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Studies on cell differentiation mechanisms during early bovine embryo development

Grant number: 17/09576-3
Support type:Research Grants - Young Investigators Grants
Duration: December 01, 2017 - November 30, 2021
Field of knowledge:Agronomical Sciences - Veterinary Medicine
Principal Investigator:Marcelo Demarchi Goissis
Grantee:Marcelo Demarchi Goissis
Home Institution: Faculdade de Medicina Veterinária e Zootecnia (FMVZ). Universidade de São Paulo (USP). São Paulo, SP, Brazil
Assoc. researchers:José Antonio Visintin ; Mayra Elena Ortiz D' Avila Assumpcao

Abstract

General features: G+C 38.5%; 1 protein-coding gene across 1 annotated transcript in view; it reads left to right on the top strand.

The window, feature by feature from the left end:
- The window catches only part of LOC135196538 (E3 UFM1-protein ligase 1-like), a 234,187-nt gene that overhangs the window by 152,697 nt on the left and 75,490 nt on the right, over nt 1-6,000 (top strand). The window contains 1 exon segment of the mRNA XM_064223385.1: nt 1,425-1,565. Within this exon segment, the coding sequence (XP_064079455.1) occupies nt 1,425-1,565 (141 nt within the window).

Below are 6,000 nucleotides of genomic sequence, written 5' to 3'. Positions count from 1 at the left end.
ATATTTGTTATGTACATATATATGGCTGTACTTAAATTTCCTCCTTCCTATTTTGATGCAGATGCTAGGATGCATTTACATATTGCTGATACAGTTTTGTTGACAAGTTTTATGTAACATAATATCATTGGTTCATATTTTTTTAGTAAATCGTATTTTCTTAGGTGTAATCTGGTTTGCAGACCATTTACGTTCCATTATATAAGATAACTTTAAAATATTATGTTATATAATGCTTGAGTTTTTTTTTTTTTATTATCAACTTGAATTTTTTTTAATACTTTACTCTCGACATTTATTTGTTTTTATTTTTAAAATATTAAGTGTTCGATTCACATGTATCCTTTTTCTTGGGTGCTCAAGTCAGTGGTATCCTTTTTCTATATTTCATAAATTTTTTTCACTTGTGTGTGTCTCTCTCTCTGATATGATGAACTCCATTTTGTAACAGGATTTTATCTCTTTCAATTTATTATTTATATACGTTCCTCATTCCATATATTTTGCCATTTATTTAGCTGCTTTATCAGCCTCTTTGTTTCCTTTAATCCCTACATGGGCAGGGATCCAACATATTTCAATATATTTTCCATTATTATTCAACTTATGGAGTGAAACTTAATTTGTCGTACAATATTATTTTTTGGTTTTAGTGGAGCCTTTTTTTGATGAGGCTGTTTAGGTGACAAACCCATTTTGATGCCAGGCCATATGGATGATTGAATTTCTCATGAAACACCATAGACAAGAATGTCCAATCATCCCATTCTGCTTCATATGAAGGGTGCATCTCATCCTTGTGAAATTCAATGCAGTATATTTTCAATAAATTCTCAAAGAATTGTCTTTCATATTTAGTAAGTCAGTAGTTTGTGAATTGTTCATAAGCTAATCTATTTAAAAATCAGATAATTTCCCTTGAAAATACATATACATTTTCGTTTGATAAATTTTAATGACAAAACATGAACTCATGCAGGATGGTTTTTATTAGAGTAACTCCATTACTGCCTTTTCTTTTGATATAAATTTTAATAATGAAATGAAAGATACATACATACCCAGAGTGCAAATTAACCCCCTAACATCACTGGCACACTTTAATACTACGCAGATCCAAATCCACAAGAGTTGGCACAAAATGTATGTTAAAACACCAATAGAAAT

The first events of cellular differentiation occur before embryo implantation in mammals. They consist in the segregation between the inner cell mass and the trophectoderm, followed by segregation between epiblast and primitive endoderm within the inner cell mass. This differentiation process involves different molecular mechanisms, from cell polarization to temporally regulated expression of lineage-specific transcription factors. Recent data suggest that pre-implantation bovine embryo development can be a good model for human early development. The aim of this project is to investigate mechanisms related to early lineage segregation during bovine embryo development. We propose experiments to test hypotheses related to the first and second events of embryonic cell differentiation. We intend to assess the influence of cell polarization and Hippo signaling activity during inner cell mass and trophectoderm segregation. Then, the roles of NANOG and GATA6 transcription factors on epiblast and primitive endoderm segregation will be tested. Experimental approaches to be used will include use of small molecule inhibitors, CRISPR/Cas9-mediated gene editing and single-cell global gene expression analysis. This research project will bring a deeper understanding about mechanisms involved on the first differentiation choices of the bovine embryo. A deeper knowledge of these mechanisms will aid understanding issues related to in vitro fertilization, nuclear transfer techniques and pluripotent cell culture. (AU)